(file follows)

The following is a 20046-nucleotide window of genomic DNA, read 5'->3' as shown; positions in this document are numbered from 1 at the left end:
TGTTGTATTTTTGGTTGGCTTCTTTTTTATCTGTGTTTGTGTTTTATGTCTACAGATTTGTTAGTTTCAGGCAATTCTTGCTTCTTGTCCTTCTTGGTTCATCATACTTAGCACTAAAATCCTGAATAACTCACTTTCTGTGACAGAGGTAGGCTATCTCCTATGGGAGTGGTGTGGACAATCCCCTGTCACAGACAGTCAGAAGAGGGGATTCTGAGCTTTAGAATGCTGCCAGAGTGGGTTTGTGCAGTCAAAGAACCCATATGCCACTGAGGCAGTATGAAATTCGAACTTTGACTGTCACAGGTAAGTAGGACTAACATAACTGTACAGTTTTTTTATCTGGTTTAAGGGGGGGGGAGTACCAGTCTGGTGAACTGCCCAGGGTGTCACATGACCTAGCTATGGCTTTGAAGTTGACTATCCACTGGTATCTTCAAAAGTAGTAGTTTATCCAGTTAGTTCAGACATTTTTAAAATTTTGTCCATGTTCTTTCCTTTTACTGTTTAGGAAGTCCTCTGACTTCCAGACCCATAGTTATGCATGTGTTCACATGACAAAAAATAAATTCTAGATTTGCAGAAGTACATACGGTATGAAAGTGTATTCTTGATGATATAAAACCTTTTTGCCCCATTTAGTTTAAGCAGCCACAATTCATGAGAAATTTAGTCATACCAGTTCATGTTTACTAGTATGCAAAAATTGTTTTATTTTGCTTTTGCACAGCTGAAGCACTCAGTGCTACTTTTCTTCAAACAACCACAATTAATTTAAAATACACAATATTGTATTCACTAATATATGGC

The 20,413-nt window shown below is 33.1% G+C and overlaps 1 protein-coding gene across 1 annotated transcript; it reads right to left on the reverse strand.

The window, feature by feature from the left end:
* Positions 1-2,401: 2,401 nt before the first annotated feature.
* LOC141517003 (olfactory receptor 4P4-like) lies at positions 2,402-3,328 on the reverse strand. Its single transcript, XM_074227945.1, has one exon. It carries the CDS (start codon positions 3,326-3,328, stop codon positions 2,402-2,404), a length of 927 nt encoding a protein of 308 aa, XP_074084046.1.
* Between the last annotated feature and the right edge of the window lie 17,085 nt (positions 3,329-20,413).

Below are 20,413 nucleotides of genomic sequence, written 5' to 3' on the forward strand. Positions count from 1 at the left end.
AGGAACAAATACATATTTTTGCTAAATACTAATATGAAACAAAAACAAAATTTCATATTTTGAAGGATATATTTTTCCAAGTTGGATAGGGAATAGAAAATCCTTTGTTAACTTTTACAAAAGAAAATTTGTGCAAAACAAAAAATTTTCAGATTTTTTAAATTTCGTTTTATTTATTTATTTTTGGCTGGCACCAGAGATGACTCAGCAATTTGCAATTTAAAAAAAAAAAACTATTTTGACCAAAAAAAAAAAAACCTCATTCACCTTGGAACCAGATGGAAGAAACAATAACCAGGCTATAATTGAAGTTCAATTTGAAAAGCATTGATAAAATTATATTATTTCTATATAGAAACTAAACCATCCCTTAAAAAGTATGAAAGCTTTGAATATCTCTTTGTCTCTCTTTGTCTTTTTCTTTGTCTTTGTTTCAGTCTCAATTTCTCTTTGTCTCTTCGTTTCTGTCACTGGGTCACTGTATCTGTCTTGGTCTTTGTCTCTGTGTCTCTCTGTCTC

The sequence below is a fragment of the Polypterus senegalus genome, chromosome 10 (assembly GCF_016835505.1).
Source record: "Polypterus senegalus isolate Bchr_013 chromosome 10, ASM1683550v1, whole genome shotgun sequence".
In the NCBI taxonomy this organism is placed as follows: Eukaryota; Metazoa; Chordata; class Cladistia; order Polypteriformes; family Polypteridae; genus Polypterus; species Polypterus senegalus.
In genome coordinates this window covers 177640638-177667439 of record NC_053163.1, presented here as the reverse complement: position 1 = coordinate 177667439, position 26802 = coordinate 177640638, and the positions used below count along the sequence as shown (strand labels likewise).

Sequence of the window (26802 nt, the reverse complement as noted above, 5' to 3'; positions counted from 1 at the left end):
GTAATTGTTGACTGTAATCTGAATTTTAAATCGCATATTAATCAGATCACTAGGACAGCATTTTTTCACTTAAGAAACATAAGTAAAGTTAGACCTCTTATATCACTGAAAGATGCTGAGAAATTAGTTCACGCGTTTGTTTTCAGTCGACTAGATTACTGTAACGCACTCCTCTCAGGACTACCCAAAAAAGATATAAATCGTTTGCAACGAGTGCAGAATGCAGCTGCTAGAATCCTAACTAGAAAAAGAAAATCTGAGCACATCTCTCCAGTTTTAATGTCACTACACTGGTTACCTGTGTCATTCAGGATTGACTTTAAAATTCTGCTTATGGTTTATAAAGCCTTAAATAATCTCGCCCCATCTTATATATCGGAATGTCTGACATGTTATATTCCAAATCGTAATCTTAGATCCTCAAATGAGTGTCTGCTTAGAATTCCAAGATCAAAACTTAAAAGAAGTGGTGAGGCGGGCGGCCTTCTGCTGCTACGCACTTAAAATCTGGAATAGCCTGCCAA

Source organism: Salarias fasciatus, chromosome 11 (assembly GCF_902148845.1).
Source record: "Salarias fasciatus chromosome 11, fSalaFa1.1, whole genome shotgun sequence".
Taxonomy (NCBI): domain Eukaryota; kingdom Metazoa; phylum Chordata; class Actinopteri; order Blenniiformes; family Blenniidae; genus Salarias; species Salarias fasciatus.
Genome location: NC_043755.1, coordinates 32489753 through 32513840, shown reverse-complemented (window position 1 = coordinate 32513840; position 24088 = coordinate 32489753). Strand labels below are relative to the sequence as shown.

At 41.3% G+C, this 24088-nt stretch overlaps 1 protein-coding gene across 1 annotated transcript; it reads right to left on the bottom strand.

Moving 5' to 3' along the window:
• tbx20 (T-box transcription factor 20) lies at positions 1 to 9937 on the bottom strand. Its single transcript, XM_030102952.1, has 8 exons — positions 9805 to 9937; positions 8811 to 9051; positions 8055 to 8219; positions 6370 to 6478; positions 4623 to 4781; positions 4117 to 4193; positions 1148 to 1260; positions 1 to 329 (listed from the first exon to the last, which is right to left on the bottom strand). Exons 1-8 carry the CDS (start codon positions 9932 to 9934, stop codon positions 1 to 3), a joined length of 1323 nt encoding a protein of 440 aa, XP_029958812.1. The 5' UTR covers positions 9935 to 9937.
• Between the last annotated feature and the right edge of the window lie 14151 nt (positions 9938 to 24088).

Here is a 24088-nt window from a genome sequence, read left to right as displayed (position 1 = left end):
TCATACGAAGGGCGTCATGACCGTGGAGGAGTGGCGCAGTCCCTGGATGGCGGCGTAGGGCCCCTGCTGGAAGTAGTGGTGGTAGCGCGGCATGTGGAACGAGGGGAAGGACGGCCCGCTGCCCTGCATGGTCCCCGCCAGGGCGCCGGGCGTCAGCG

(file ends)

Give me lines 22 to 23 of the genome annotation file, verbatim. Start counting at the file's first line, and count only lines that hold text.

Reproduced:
• tbx20 (T-box transcription factor 20) lies at positions 1 to 9937 on the bottom strand. Its single transcript, XM_030102952.1, has 8 exons — positions 9805 to 9937; positions 8811 to 9051; positions 8055 to 8219; positions 6370 to 6478; positions 4623 to 4781; positions 4117 to 4193; positions 1148 to 1260; positions 1 to 329 (listed from the first exon to the last, which is right to left on the bottom strand). Exons 1-8 carry the CDS (start codon positions 9932 to 9934, stop codon positions 1 to 3), a joined length of 1323 nt encoding a protein of 440 aa, XP_029958812.1. The 5' UTR covers positions 9935 to 9937.
• Between the last annotated feature and the right edge of the window lie 14151 nt (positions 9938 to 24088).